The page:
וַיָּבֹא אַבְרָהָם לִסְפֹּד לְשָׂרָה וְלִבְכֹּתָהּ
Avraham came to eulogize Sarah and to weep over her
Avraham finished the hardest test of his life and aced it. He was willing to sacrifice his son for Hashem’s sake. He came home after this emotionally draining experience to find that his beloved wife, Sarah, had passed away. The Torah tells us that Avraham eulogized and wept for her. Interestingly, the letter כֹּ in וְלִבְכֹּתָהּ is printed smaller than the surrounding letters.
There are two almost universally asked questions on this passuk. First, and more obviously, what’s the deal with the small כֹּ? Second, the normal string of events after one passes away is that friends and relatives cry and only afterwards are there eulogies. Why did Avraham first eulogize and only afterwards cry?
The Midrash tells us that after Akedat Yitzchak the Satan came to Sarah and asked “Is Sarah unaware of the goings-on in the world?” “No,” Sarah responded. “Your old husband took your son to be a sacrifice, and he’s crying about it.” Sarah cried a little and her soul left her. This story requires some more explanation though, for even the Satan is a messenger from Hashem. His job isn’t simply to try to get people to sin, it is to give people tests so they can grow from (passing) them. Being so, he couldn’t have been trying to “get revenge” on Avraham for passing the test of Akedat Yitzchak, for he never wanted him to fail in the first place, so why did he startle Sarah like that?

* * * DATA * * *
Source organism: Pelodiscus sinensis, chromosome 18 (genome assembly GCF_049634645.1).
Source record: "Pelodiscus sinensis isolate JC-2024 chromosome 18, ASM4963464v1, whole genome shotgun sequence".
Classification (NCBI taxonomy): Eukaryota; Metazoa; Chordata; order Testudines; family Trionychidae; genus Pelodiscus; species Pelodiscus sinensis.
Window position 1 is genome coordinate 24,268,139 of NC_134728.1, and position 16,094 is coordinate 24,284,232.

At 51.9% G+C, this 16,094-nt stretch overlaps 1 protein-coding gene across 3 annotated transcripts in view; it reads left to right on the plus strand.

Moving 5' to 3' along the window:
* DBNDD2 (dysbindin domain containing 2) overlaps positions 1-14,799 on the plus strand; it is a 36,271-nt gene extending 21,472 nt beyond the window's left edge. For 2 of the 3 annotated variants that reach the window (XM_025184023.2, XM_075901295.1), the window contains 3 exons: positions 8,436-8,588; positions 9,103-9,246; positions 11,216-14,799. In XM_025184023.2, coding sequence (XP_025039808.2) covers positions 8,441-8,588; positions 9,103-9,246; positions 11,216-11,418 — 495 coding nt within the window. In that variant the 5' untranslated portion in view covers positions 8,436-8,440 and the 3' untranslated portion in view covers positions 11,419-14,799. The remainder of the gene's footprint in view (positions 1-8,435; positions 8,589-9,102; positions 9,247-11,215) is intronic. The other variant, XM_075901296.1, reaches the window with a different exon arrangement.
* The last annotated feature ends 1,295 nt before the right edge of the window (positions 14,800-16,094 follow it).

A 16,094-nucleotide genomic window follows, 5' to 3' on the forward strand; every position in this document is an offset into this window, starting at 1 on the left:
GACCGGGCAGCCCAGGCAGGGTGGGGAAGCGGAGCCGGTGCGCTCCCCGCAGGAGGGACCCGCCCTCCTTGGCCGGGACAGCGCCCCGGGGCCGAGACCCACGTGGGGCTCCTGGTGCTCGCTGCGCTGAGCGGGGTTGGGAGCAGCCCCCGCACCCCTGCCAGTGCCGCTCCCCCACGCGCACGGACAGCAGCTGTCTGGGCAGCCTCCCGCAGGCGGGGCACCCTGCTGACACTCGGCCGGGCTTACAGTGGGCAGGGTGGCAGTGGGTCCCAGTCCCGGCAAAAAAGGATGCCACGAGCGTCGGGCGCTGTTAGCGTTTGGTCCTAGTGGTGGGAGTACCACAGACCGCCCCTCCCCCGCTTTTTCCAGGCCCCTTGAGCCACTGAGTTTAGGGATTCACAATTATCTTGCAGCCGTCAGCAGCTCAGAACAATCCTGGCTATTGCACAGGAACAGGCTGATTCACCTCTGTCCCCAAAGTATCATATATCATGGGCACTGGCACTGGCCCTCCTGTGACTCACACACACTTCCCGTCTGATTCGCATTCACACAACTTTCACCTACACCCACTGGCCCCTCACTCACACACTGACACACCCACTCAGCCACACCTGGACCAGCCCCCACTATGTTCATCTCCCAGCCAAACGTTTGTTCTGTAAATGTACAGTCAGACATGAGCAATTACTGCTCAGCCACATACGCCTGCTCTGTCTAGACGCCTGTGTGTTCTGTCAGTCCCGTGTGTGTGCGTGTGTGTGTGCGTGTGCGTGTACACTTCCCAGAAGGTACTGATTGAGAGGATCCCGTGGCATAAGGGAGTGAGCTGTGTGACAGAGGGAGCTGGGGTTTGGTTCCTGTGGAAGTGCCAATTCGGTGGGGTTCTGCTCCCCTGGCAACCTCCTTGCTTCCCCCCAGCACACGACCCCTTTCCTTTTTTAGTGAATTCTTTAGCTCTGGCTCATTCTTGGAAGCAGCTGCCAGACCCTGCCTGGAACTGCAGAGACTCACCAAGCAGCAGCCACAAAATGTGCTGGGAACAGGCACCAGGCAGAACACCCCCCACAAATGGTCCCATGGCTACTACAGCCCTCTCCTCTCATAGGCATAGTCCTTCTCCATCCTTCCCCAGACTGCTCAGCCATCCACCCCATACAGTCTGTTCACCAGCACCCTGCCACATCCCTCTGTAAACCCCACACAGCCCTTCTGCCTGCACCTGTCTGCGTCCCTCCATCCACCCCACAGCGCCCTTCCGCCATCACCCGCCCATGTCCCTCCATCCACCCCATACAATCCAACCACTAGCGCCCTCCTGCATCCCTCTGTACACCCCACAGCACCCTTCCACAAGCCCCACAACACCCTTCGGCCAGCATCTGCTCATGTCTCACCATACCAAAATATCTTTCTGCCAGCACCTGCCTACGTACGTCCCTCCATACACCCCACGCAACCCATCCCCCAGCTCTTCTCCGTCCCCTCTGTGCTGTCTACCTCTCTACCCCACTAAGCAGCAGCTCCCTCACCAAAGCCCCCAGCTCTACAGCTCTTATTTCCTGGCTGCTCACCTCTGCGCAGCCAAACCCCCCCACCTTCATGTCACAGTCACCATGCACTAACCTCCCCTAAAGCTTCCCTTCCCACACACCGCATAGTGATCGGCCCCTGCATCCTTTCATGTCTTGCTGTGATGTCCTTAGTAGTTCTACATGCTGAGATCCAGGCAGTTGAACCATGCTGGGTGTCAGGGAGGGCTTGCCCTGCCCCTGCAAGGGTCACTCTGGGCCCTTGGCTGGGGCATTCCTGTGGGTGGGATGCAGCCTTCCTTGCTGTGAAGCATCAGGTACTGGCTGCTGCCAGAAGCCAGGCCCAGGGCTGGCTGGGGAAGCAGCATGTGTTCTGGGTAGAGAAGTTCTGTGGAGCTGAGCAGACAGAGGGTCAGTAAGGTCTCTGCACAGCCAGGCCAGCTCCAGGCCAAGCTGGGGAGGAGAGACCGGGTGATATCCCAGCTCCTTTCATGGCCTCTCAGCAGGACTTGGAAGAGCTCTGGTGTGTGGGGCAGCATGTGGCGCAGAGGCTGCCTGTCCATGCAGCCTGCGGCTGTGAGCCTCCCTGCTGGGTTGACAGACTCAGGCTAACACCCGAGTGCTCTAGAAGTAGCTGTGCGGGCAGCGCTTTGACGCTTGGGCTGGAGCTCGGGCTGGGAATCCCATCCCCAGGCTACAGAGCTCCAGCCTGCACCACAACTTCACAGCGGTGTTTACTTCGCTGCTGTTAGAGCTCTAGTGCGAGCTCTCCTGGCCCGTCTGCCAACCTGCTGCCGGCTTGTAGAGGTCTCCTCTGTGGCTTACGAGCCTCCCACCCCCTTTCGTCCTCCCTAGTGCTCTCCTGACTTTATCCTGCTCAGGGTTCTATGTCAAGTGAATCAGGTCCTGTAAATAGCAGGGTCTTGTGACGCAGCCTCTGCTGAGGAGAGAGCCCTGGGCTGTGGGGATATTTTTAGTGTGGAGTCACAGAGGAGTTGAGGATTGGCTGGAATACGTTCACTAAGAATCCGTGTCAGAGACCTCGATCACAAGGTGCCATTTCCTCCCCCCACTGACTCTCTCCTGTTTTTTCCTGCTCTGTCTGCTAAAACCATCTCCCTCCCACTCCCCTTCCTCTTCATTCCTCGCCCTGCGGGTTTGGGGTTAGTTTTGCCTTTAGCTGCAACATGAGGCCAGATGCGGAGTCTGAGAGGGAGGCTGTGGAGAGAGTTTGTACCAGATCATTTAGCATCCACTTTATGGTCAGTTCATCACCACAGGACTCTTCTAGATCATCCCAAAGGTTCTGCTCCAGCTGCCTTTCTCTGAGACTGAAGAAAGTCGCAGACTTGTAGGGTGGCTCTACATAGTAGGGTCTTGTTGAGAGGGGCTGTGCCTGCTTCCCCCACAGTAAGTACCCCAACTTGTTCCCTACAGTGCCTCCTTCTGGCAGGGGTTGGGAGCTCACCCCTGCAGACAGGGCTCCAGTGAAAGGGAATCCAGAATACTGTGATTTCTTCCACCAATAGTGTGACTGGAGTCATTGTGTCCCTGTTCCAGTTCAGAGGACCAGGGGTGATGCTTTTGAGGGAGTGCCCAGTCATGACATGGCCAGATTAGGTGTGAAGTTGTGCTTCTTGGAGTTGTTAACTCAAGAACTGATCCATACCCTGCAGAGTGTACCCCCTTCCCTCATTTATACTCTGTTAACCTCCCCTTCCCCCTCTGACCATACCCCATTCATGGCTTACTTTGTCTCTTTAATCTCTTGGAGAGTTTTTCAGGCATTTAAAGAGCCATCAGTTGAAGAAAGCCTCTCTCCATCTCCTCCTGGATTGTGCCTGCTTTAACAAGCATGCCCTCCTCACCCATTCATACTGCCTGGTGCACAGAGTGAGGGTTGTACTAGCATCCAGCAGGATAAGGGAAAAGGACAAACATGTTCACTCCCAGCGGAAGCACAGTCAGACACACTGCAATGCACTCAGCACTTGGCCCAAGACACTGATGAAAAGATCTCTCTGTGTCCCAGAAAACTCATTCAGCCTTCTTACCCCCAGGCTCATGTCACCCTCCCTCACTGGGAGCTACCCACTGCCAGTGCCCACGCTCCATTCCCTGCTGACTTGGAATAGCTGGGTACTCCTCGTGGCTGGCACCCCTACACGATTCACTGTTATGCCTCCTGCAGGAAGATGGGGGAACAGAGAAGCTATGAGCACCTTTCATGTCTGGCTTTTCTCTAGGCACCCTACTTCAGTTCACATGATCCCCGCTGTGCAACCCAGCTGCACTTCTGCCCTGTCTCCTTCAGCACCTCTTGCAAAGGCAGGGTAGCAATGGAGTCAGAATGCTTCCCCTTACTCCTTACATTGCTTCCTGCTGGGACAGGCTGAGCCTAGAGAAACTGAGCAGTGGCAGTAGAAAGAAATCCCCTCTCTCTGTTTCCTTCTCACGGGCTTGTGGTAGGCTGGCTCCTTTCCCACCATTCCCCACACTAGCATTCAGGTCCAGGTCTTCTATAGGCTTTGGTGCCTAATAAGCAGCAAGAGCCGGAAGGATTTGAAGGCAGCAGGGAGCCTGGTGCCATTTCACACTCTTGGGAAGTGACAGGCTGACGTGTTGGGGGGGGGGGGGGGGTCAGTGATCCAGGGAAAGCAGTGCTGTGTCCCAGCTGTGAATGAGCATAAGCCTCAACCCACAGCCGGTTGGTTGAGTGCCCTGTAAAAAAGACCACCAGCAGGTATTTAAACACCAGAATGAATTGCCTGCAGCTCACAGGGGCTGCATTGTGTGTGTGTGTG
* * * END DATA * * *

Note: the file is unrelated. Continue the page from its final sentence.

The mitzvot and sins one does don’t enter the same “account” for which a person will either get a reward or the opposite. There are two separate accounts which are each compensated separately. In general, when one does a mitzvah it doesn’t affect the consequences he will suffer for his sins, nor the opposite. There is one exception to this. When one truly regrets an action he had done, it becomes as if he had never done it. Just like Teshuvah erases sins, regret of a mitzvah can erase the mitzvah. When one is embarrassed because of a mitzvah he did or loses money through it, and regrets the mitzvah, he can lose the reward.
Even when Avraham passed the test of Akedat Yitzchak (and all the attempts of the Satan to stop him on the way there), the Satan still had one more test for him. Would Avraham regret the mitzvah and lose his reward for it if he found out his wife died through it? Avraham recognized this devious tactic and refused to be caught in the Satan’s net. Avraham didn’t want anyone to even consider that he regretted the Akedah. He therefore cried very little over his beloved wife’s death. The Torah hints to this with the small letter in the word “weep”. Additionally, because the eulogy was the main thrust of what was happening, the Torah puts that first.
We must be vary careful not to regret the mitzvot we do, for we can wipe them away with a simple foolish thought. On the other hand, this idea should also bring us great relief, for in one moment one can do real teshuvah for all the sins he had done. Just really regret doing them.